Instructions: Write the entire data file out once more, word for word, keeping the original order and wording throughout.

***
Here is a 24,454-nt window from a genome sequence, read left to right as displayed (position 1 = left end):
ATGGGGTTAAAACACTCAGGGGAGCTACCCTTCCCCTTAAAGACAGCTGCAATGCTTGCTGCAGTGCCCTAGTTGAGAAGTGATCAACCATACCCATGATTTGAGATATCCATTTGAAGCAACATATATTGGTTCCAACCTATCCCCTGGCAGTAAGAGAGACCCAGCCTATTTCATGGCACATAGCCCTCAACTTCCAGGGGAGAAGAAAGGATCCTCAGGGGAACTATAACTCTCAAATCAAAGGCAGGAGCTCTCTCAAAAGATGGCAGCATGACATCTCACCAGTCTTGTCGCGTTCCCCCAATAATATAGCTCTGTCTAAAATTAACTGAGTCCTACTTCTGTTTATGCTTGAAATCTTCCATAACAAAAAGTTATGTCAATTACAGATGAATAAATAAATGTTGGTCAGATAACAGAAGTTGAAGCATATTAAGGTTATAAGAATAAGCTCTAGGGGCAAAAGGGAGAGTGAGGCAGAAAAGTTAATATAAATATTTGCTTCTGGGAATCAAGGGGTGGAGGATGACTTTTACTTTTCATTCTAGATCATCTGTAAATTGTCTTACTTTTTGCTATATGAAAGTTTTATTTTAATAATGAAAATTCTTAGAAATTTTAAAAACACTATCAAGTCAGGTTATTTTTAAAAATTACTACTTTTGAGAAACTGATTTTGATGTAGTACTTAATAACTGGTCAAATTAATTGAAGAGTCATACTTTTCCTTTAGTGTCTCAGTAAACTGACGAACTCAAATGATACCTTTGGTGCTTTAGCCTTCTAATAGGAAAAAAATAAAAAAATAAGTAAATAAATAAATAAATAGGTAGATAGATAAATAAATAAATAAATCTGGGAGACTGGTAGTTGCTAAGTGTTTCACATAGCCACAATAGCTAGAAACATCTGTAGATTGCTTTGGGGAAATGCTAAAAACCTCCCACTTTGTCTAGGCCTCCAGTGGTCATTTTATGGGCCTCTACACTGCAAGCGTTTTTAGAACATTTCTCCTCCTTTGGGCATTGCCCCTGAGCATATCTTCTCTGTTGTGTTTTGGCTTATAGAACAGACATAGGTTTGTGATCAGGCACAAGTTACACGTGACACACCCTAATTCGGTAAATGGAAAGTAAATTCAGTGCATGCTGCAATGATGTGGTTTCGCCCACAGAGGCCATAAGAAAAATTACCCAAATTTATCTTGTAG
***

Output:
Here is a 24,454-nt window from a genome sequence, read left to right as displayed (position 1 = left end):
ATGGGGTTAAAACACTCAGGGGAGCTACCCTTCCCCTTAAAGACAGCTGCAATGCTTGCTGCAGTGCCCTAGTTGAGAAGTGATCAACCATACCCATGATTTGAGATATCCATTTGAAGCAACATATATTGGTTCCAACCTATCCCCTGGCAGTAAGAGAGACCCAGCCTATTTCATGGCACATAGCCCTCAACTTCCAGGGGAGAAGAAAGGATCCTCAGGGGAACTATAACTCTCAAATCAAAGGCAGGAGCTCTCTCAAAAGATGGCAGCATGACATCTCACCAGTCTTGTCGCGTTCCCCCAATAATATAGCTCTGTCTAAAATTAACTGAGTCCTACTTCTGTTTATGCTTGAAATCTTCCATAACAAAAAGTTATGTCAATTACAGATGAATAAATAAATGTTGGTCAGATAACAGAAGTTGAAGCATATTAAGGTTATAAGAATAAGCTCTAGGGGCAAAAGGGAGAGTGAGGCAGAAAAGTTAATATAAATATTTGCTTCTGGGAATCAAGGGGTGGAGGATGACTTTTACTTTTCATTCTAGATCATCTGTAAATTGTCTTACTTTTTGCTATATGAAAGTTTTATTTTAATAATGAAAATTCTTAGAAATTTTAAAAACACTATCAAGTCAGGTTATTTTTAAAAATTACTACTTTTGAGAAACTGATTTTGATGTAGTACTTAATAACTGGTCAAATTAATTGAAGAGTCATACTTTTCCTTTAGTGTCTCAGTAAACTGACGAACTCAAATGATACCTTTGGTGCTTTAGCCTTCTAATAGGAAAAAAATAAAAAAATAAGTAAATAAATAAATAAATAGGTAGATAGATAAATAAATAAATAAATCTGGGAGACTGGTAGTTGCTAAGTGTTTCACATAGCCACAATAGCTAGAAACATCTGTAGATTGCTTTGGGGAAATGCTAAAAACCTCCCACTTTGTCTAGGCCTCCAGTGGTCATTTTATGGGCCTCTACACTGCAAGCGTTTTTAGAACATTTCTCCTCCTTTGGGCATTGCCCCTGAGCATATCTTCTCTGTTGTGTTTTGGCTTATAGAACAGACATAGGTTTGTGATCAGGCACAAGTTACACGTGACACACCCTAATTCGGTAAATGGAAAGTAAATTCAGTGCATGCTGCAATGATGTGGTTTCGCCCACAGAGGCCATAAGAAAAATTACCCAAATTTATCTTGTAG